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Medicare Wellness Programs Don't Save Money at First

But the long-term effects could help manage obesity and chronic conditions

Nurse teaches man about diabetes

Chris Fertnig/Getty Images

The report concluded that wellness programs may have protective effects against deterioration in health and activity that naturally occur with aging.

En español | Six Medicare programs that aim to promote physical activity to avoid obesity, prevent falls, and deal with chronic disease have not led to immediate health care savings, a report has found. Despite that initial finding, government officials say the wellness programs “may pay dividends in the future.”

Under the Affordable Care Act, the Centers for Medicare & Medicaid Services (CMS) is required to perform an evaluation of the effect of such programs on overall health care costs.

But the one-year follow-up study period may not be long enough to determine the ultimate financial effect.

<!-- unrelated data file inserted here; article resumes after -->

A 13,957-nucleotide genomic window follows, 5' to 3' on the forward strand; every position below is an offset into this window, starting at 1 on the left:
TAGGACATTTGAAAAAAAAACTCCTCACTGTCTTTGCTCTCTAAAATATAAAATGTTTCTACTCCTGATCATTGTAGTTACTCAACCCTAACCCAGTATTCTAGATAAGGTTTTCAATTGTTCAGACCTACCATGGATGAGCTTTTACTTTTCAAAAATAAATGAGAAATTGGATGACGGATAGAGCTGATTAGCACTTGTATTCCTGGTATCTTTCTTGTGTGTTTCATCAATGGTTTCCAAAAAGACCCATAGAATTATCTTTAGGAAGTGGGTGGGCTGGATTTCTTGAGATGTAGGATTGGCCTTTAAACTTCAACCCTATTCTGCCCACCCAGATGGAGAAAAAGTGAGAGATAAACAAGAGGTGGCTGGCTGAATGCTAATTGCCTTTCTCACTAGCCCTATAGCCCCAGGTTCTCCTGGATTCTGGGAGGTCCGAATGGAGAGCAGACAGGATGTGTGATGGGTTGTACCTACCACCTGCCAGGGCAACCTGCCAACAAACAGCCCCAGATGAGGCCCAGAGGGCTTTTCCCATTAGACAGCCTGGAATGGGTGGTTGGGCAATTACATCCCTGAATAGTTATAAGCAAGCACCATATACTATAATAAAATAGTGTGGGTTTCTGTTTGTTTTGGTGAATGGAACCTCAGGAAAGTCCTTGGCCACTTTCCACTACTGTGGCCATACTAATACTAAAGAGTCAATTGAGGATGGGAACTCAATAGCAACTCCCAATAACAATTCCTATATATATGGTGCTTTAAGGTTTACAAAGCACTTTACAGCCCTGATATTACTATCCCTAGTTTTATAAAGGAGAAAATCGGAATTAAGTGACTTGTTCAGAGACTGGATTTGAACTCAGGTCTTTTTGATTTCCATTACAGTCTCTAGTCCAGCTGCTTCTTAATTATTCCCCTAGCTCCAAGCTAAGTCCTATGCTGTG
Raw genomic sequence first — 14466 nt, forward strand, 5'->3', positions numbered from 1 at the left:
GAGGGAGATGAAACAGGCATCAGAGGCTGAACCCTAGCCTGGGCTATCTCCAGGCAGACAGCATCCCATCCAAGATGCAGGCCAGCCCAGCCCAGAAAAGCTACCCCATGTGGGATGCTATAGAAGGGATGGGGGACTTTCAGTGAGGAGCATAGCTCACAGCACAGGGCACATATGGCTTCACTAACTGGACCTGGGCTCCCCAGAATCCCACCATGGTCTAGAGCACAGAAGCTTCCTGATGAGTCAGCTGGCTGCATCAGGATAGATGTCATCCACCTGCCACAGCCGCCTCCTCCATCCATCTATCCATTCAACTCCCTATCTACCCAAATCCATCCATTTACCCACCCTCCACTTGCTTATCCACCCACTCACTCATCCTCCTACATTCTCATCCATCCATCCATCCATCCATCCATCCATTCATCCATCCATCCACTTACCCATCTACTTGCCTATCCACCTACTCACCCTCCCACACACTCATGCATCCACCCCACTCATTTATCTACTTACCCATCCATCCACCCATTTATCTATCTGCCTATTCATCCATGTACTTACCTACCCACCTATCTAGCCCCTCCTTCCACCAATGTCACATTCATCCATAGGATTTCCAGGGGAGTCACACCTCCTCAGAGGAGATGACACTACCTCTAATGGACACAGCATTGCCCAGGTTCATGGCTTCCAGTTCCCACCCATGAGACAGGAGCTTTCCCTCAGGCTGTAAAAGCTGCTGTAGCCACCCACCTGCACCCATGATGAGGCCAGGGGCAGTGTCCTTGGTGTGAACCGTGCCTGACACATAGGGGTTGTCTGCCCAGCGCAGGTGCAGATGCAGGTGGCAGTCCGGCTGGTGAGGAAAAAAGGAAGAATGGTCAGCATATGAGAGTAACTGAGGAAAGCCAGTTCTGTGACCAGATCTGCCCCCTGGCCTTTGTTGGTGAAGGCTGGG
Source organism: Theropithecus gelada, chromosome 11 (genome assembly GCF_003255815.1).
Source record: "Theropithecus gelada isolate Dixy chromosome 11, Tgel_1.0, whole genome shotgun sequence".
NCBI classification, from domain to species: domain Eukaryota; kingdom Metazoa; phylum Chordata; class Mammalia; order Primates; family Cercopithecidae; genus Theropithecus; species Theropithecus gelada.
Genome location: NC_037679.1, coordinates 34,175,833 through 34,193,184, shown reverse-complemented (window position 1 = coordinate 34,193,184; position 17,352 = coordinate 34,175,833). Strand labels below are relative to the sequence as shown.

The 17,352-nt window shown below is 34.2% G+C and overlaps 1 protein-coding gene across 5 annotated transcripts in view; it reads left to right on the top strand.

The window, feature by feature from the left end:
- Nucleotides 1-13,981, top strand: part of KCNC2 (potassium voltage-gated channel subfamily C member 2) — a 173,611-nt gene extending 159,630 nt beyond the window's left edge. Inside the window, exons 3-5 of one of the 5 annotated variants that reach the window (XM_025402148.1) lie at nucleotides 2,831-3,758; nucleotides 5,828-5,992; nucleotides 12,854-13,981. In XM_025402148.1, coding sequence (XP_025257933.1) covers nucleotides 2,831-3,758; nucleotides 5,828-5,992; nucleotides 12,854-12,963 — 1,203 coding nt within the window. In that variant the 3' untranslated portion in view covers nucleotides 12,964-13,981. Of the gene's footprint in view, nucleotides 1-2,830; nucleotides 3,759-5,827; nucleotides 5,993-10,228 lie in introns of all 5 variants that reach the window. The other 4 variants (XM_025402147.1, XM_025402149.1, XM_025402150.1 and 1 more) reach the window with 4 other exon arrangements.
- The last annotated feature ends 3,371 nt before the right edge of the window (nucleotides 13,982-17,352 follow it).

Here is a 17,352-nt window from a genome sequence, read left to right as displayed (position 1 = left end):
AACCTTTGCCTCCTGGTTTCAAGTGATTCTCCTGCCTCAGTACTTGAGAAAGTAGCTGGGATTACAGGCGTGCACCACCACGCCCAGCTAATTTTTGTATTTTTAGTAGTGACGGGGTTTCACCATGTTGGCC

The report noted higher costs especially in the chronic disease management (CDM) portion of the program. It pointed out that “increased spending for physician and ancillary services” is “consistent with CDM program goals,” including better self-management of their health by patients as well as communications with doctors. In addition, there has been “an unexpected significant increase in emergency room (ER) visits among CDM participants,” which may be linked to the fact that CDM participants tended to have lower income and education levels, both associated with higher use of ER resources.

Leaving aside the immediate financial implications, the findings in general “indicate that wellness programs may have protective effects against deterioration in health and activity that naturally occur with aging,” the report concluded.

The study authors cited several limitations to the conclusions, including its observational nature as well as low participation enrollment overall and thus small sample sizes for individual conditions.

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